His hair is white, like fresh snow on your front lawn. He sports a full white mustache and matching beard. I have to admit some of my “old man crushes” have had this combo (Sean Connery, Kenny Rogers – before plastic surgery). He has deep laugh lines around his eyes because laughing is his favourite thing to do, besides eating cookies. His shirt size hints at his love for sugar, but he doesn’t obsess about his weight. It’s a wonder he’s not much bigger, considering that sitting is his favourite pose.
He turned 1,750 years old this year, or so rumor has it. And yet COVID-19 can’t touch him, because, if his age alone didn’t give it away, he’s magical.
Born to human parents in Patara, near Myra in modern-day Turkey around 280 A.D., this boy grew into quite the gentleman. He was known for his kind heart, helpful hands, and generosity. He became a monk and traveled the countryside, helping the poor and sick. St. Nicholas became known as the protector of children and sailors. While his humanity ended on December 6, 343 A.D., his spirit lived on in a magical character known in this part of the world as Santa Claus.
Lucky for the children who sit on his knee, Santa has kept the appearance he had just before he died; a jolly old elf. (Seriously, though, he did look a tad old for 63, don’t you think?)
At this time of year, children all over the globe write letters to some version of this Saint, believing he will make their wishes come true on Christmas Day.
You’d better watch out! You’d better not pout. He sees you when you’re sleeping and he knows when you’re awake. He knows if you’ve been bad or good, and if you’ve been naughty, you’re getting nuttin’ for Christmas – well, maybe a chunk of coal in your stocking.
Who hasn’t threatened their children (or students) with this consequence as December rolled around? As if we’d withhold presents from our kids…
Santa is the man. Children are encouraged to write “thank you” in their letters for their previous gift deliveries before they make their new wishes for the current year.
While parts of this tradition are fun and merry, how many children have been disappointed by Santa? He didn’t bring a gift that was too expensive for their parents to attain. He didn’t take them out of an abusive home. He didn’t heal their moms or bring their dads back home.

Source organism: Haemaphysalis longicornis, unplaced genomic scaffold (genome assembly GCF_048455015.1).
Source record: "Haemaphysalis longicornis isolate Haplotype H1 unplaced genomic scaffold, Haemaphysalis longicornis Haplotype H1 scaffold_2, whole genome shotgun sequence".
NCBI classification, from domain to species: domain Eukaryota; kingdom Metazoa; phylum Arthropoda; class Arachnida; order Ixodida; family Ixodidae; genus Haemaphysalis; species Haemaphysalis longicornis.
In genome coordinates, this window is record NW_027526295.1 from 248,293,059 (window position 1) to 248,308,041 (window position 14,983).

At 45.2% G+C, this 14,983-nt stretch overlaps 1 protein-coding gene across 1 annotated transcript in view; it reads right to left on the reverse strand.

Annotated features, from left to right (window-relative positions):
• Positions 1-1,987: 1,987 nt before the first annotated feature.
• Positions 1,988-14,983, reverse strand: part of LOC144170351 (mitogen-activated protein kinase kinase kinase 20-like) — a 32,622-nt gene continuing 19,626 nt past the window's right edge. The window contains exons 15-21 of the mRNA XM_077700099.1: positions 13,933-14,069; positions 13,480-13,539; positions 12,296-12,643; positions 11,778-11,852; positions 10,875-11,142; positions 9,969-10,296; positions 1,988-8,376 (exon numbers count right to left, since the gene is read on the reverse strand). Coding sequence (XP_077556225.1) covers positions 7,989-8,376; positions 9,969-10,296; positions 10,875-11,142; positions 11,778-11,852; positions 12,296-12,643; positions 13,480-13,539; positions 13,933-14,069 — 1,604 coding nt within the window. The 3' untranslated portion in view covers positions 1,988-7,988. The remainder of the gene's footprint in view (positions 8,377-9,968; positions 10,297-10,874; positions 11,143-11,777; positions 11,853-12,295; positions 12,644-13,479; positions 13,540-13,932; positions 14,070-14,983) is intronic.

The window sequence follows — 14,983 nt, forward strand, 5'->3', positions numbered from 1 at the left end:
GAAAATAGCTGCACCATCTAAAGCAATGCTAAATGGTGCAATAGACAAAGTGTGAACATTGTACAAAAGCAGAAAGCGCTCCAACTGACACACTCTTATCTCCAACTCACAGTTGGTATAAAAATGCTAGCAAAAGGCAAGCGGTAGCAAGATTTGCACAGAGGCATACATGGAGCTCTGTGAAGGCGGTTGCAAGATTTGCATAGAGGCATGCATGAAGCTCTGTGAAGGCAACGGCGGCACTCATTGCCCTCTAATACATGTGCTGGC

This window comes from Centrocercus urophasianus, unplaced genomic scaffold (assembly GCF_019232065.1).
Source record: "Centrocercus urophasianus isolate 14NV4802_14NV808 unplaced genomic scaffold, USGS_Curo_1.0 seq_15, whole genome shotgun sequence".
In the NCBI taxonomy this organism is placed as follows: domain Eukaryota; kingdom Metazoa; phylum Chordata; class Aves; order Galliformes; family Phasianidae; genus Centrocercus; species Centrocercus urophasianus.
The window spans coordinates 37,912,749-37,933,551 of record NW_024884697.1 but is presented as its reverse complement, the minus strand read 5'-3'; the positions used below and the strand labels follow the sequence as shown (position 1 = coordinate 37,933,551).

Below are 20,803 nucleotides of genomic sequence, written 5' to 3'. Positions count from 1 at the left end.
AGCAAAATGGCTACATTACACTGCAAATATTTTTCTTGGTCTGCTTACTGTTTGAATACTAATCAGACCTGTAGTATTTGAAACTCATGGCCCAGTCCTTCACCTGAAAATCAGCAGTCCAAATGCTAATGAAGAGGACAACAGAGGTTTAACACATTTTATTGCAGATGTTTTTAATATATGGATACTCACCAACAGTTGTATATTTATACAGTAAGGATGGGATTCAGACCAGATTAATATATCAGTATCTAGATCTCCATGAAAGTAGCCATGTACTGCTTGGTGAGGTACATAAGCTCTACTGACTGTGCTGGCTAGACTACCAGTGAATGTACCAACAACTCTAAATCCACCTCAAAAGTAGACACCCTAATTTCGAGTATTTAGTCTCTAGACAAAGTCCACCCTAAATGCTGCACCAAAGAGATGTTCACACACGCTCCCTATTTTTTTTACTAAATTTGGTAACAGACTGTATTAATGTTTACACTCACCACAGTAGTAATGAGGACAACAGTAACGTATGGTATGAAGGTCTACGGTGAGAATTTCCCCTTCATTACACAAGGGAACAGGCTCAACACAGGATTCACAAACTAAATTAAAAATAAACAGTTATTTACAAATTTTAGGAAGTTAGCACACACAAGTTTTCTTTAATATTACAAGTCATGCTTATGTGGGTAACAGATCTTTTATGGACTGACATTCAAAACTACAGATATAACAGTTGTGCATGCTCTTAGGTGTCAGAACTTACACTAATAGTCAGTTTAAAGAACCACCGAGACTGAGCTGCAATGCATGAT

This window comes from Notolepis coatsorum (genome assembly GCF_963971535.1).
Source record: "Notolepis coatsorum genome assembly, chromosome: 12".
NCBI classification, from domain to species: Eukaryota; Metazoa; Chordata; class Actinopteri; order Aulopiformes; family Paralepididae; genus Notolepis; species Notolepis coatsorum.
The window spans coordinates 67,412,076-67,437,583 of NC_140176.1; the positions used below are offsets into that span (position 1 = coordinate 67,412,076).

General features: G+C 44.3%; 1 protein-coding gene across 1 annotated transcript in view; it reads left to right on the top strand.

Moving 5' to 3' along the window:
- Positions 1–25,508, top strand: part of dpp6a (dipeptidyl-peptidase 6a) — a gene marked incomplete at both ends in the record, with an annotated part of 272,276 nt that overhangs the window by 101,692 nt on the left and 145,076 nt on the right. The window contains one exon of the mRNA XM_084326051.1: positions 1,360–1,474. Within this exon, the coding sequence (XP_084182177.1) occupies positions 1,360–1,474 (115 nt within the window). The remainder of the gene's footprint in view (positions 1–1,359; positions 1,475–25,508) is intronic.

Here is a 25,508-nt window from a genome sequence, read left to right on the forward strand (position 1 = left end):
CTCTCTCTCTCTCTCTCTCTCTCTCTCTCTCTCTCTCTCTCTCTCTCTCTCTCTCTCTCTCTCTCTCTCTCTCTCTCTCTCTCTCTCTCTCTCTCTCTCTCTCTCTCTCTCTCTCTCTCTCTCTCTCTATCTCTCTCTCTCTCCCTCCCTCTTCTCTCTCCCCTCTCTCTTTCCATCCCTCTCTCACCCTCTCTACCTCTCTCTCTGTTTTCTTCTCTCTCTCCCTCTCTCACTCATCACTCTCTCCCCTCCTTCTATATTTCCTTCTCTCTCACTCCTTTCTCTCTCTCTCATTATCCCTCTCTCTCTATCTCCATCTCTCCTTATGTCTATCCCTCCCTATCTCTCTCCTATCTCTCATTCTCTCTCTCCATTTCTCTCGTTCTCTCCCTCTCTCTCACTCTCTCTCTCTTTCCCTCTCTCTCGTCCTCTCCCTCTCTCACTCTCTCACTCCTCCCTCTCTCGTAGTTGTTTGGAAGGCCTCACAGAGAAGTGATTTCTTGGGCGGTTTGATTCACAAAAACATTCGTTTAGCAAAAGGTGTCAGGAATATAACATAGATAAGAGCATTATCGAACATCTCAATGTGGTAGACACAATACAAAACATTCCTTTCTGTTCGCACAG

Why, Santa? Is your magic not strong enough to fulfill every wish? Why are some promises kept and others broken? Do you not love all the children of the world with the same compassion?
Maybe it’s because we have people dress up in red suits and hats to represent Santa that children have such faith in him. He’s tangible, physically present – kind of. Children see him at the mall, on the float in the Christmas parade, or at the very least, on TV. He’s pictured in books, and he stars in movies. His face is everywhere at this time of year. And I bet every child in North America has a name for him.
It saddens me that when I mentioned the birth of Jesus as the Christian reason for celebration at Christmas, one of my Kindergarten students asked, “Who is Jesus?”
The Son of God. That’s who Jesus is. He was born as a human baby to grow up and experience life as a human, to model a perfect life, and, yes, He too was known for His kind heart, helpful hands, and generosity. Not only did He help the sick; He healed them. But when He died, unlike St. Nicholas, He physically came back to life three days later. He walked the earth in person and was seen and touched by many after they watched Him die. He is much more than a Saint – He is the Father of Saints. And His spirit lives on too.
Rather than sitting on a representative’s knee, we bend our knees and posture ourselves to talk to Jesus and His Father, God. He delivers presents too, but not just at Christmas.
Santa has no power. His magic is confined to the imaginations of children, storytellers, and Hollywood scriptwriters.
God knows the names of all the children in the world and He loves them all the same. He loves them so much, in fact, that He sent His Son as the best gift ever. Through believing in Jesus, God promises to take care of us; to hold our hands during rough times; to be there, not only at Christmas, but every single day of the year. He promises an eternal home in Heaven!
Santa can’t make any of those promises. Yet, we invite him into our homes and tell white lies to keep the magic and excitement alive for our children. As we all know, his magic only works for true believers.
I’d like to remind you today that God also sees you when you’re sleeping, and He knows when you’re awake. He knows if you’ve been bad or good, and if you’ve been naughty, the consequences are far worse than a lump of coal in your stocking. In the same book as the Christmas story, Luke pens the words of Jesus as He talked to hypocrites (those who say one thing but do another):
“But I’ll tell you whom to fear. Fear God, who has the power to kill you and then throw you into hell. Yes, he’s the one to fear.”LUKE 12:5
Harsh words. God really doesn’t like pretenders.
But read on. His very next words are more comforting for those who are true believers:
“What is the price of five sparrows – two copper coins? Yet God does not forget a single one of them. And the very hairs on your head are all numbered. So don’t be afraid; you are more valuable to God than a whole flock of sparrows.”LUKE 12:6, 7
God values us. He loves us unconditionally.
I stand on Val’s Stage today as a daughter of God who is grateful to have Someone much worthier of my praise this Christmas than Santa. I worship the true Star of this celebration.
Information about St. Nicholas came from the following site: https://www.history.com/topics/christmas/santa-claus